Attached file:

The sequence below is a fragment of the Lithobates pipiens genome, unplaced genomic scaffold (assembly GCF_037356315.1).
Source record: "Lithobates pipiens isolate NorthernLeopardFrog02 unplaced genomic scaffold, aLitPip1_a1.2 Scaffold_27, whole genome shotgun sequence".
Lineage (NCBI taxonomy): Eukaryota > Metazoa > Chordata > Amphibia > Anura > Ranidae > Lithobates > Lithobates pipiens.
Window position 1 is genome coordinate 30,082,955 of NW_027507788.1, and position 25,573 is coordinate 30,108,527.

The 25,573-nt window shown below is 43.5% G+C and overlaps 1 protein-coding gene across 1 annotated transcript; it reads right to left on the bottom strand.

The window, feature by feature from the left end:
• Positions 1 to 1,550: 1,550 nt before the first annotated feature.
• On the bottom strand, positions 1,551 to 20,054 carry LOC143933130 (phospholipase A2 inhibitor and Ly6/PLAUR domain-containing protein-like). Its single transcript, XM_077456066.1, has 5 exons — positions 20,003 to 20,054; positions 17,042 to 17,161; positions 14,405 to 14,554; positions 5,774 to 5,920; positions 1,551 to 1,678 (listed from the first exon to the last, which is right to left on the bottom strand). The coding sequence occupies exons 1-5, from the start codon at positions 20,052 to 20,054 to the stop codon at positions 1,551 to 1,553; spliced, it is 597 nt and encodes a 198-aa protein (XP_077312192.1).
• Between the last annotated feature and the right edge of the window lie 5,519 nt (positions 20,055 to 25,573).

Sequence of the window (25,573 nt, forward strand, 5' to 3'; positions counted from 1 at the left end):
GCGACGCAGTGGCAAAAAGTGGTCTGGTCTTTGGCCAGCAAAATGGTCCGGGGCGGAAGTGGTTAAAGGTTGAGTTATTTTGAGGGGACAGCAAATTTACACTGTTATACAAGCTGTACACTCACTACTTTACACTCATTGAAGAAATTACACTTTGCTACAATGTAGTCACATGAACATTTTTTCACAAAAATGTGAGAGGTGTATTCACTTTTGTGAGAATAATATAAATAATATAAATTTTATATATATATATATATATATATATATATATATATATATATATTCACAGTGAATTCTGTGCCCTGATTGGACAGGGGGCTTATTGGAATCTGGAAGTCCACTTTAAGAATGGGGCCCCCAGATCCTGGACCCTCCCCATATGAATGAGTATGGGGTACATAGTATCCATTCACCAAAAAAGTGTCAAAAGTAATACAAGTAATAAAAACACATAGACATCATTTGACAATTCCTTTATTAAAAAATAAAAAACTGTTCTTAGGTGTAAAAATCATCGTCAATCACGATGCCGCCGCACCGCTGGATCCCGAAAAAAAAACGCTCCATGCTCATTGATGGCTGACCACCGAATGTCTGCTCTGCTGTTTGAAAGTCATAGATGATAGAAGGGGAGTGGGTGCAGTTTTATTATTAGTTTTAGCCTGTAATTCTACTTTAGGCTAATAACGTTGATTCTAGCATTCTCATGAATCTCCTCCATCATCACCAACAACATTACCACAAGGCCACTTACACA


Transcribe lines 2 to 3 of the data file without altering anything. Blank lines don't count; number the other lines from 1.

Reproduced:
Source record: "Lithobates pipiens isolate NorthernLeopardFrog02 unplaced genomic scaffold, aLitPip1_a1.2 Scaffold_27, whole genome shotgun sequence".
Lineage (NCBI taxonomy): Eukaryota > Metazoa > Chordata > Amphibia > Anura > Ranidae > Lithobates > Lithobates pipiens.